Louis Joncas inducted to Ski Instructors Hall 

At 51, Local the youngest to be enshrined

click to enlarge PHOTO SUBMITTED - Kid in the hall Louis Joncas is the youngest to be inducted into the Ski Instructors Hall of Fame.
  • Photo submitted
  • Kid in the hall Louis Joncas is the youngest to be inducted into the Ski Instructors Hall of Fame.

Louis Joncas hit many milestones early in his career.

He became a Canadian Ski Instructors Association (CSIA) board member at 26, treasurer at 27 and president at 31.

And Joncas was recently inducted into the CSIA Hall of Fame for his dedication to the group.

"It's a huge deal. There are less than 40 of us in the country, so it's a big recognition. I'm flattered, blown away, happy," he said. "It's been fun to walk around town and run into people that have heard (the news)."

Joncas received word of his induction back in September, but officially was enshrined at the CSIA members' convention at Mont Tremblant, Que. earlier this month. He was also recognized at the course conductor's seminar here in Whistler.

"Those were the two groups I was involved with over the years," he said. "In some cases, I ran into people I hadn't seen in 10 or 15 years.

"It was a lot of fun."

Though he was initially elected as a Quebec representative, Joncas ensured he brought a national approach to the CSIA by instructing at a number of resorts in his career.

"There's always been a bit of competition or a difference of approach in the east, which was more dogmatic, (with) exercises at the side of the hill, approach (and) more of a discover the feeling — guided discovery was... in the west," he said. "It was a mellower approach, a little more laid-back, a little less dogmatic.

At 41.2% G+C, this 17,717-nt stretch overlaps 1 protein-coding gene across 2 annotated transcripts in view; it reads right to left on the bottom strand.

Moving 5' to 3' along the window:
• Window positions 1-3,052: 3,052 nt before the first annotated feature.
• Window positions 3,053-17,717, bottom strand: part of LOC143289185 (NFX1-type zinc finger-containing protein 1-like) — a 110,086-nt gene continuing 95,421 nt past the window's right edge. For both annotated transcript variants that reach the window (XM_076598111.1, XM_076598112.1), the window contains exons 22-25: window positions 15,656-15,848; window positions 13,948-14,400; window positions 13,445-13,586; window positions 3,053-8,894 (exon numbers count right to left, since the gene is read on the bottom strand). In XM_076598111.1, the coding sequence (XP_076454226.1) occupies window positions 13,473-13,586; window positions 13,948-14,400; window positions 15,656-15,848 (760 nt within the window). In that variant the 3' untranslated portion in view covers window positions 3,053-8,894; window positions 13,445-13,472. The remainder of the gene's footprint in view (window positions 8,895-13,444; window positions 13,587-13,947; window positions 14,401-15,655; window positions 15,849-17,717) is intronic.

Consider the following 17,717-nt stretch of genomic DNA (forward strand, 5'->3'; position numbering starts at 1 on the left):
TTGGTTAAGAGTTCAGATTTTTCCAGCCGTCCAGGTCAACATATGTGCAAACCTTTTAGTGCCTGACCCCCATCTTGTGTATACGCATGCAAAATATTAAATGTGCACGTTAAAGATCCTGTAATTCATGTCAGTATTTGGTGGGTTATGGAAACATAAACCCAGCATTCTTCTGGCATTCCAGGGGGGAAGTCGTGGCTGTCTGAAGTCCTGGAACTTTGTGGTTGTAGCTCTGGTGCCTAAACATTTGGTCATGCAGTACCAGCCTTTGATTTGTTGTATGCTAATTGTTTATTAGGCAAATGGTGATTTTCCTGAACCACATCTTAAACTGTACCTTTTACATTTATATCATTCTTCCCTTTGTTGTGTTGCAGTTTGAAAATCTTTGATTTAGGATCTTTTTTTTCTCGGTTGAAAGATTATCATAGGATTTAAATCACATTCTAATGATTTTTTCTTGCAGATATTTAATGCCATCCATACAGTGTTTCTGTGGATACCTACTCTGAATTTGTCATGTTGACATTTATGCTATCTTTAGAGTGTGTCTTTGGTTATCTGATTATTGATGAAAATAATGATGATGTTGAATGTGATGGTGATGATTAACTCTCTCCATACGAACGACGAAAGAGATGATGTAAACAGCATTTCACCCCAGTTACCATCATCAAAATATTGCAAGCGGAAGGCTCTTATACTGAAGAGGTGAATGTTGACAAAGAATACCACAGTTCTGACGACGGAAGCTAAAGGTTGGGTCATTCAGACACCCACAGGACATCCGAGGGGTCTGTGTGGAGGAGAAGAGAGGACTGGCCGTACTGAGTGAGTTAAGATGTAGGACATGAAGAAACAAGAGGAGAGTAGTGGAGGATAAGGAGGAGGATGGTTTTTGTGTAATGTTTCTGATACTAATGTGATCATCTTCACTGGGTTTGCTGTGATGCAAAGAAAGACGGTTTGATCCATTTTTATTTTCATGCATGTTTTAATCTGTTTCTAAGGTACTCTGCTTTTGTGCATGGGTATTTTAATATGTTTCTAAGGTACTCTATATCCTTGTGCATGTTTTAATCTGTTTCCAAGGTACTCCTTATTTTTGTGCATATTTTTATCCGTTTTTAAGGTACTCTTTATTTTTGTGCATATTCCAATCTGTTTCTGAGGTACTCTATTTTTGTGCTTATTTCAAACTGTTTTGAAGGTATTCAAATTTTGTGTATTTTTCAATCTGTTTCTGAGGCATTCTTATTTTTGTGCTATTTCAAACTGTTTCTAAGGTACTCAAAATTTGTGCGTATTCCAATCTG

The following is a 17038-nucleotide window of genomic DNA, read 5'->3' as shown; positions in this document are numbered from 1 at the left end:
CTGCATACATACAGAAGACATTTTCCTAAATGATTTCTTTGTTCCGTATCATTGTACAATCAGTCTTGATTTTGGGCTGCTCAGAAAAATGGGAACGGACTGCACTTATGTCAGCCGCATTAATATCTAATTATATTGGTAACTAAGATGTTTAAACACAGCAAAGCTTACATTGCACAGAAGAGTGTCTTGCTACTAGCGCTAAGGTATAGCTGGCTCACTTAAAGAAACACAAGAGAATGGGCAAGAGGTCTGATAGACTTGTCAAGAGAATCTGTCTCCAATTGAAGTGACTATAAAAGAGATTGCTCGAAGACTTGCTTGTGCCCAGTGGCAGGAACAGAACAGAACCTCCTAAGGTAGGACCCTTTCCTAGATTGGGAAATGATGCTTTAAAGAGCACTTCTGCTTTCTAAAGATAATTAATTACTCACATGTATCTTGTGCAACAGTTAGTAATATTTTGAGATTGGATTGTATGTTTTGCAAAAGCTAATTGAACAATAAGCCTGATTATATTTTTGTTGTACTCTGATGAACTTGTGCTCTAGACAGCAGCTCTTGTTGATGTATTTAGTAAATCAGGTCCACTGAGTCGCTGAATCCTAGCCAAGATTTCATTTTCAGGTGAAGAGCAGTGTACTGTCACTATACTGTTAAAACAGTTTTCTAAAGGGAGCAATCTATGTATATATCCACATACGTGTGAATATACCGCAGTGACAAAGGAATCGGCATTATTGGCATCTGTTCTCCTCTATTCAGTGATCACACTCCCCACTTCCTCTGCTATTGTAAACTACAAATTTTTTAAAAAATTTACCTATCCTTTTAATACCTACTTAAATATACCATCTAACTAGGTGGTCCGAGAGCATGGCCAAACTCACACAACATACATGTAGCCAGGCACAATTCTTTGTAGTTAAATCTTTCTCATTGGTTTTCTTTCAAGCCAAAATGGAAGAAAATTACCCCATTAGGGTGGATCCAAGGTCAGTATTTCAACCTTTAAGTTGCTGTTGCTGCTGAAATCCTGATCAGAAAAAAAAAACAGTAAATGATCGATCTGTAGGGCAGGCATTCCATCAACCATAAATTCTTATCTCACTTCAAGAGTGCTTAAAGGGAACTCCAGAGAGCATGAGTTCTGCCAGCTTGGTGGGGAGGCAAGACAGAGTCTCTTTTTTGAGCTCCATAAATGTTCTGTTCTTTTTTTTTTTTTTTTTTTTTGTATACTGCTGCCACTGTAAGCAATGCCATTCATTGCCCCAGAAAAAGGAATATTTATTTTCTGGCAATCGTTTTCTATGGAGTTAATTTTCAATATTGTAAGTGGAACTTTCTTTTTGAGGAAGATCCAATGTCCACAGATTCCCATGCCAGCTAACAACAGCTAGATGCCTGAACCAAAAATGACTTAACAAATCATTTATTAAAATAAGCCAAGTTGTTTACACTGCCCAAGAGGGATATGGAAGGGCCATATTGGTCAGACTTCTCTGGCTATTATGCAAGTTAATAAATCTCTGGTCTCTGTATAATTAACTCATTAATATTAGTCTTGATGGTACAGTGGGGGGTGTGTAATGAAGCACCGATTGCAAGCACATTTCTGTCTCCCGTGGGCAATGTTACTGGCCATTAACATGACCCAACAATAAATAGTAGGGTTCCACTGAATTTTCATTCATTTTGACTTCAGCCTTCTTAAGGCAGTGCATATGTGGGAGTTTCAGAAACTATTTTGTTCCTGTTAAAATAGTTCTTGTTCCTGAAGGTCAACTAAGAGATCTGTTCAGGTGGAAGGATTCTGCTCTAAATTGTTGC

"The two sides always thought they were better than the other and they got into minor conflicts because of that. I was able to bridge those conflicts over the years because every second year, I'd come and teach in the west and the other year was in Tremblant."

The message Joncas sought to preach was based more on people's commonalities and not their differences.

"We're all the same. We're all people that love mountains and love skiing, teaching and bringing the sport to others," he said. "When you look at it that way, the conflicts are pretty minor and the passion for the sport is what brings us all together."

Joncas was somewhat of a protégé in the ski instructor world, as he earned the chance to run Mont Tremblant's weekend ski school, overseeing 120 employees at just 19, while he also helped negotiate a profit-sharing agreement for ski-school employees that is still in place today.

"I was managing a lot of people at a very young age and it was a real eye-opener that took me through everything I did in life, basically," he said.

Another accomplishment he fondly remembers was bringing the instructors and ski-area industry closer together so that they understood one another's needs.

"We now certify instructors that are much more valuable to the needs of the ski industry," he said.

Now settled in Whistler with his wife Laura and their children, Joncas is working with both Club Linc and the Senior Ski Team to keep active in the sport.

"The mountains, the weather and the town are all fantastic. We've been trying to move here for 20 years. It took 20 years to be able to afford it and we finally made it happen three years ago," he said. "(I just want to) enjoy and share the pleasure of the mountains. It's a great resort and to bring people to enjoy all that this mountain has to offer, it's as much as I can hope for," he said.


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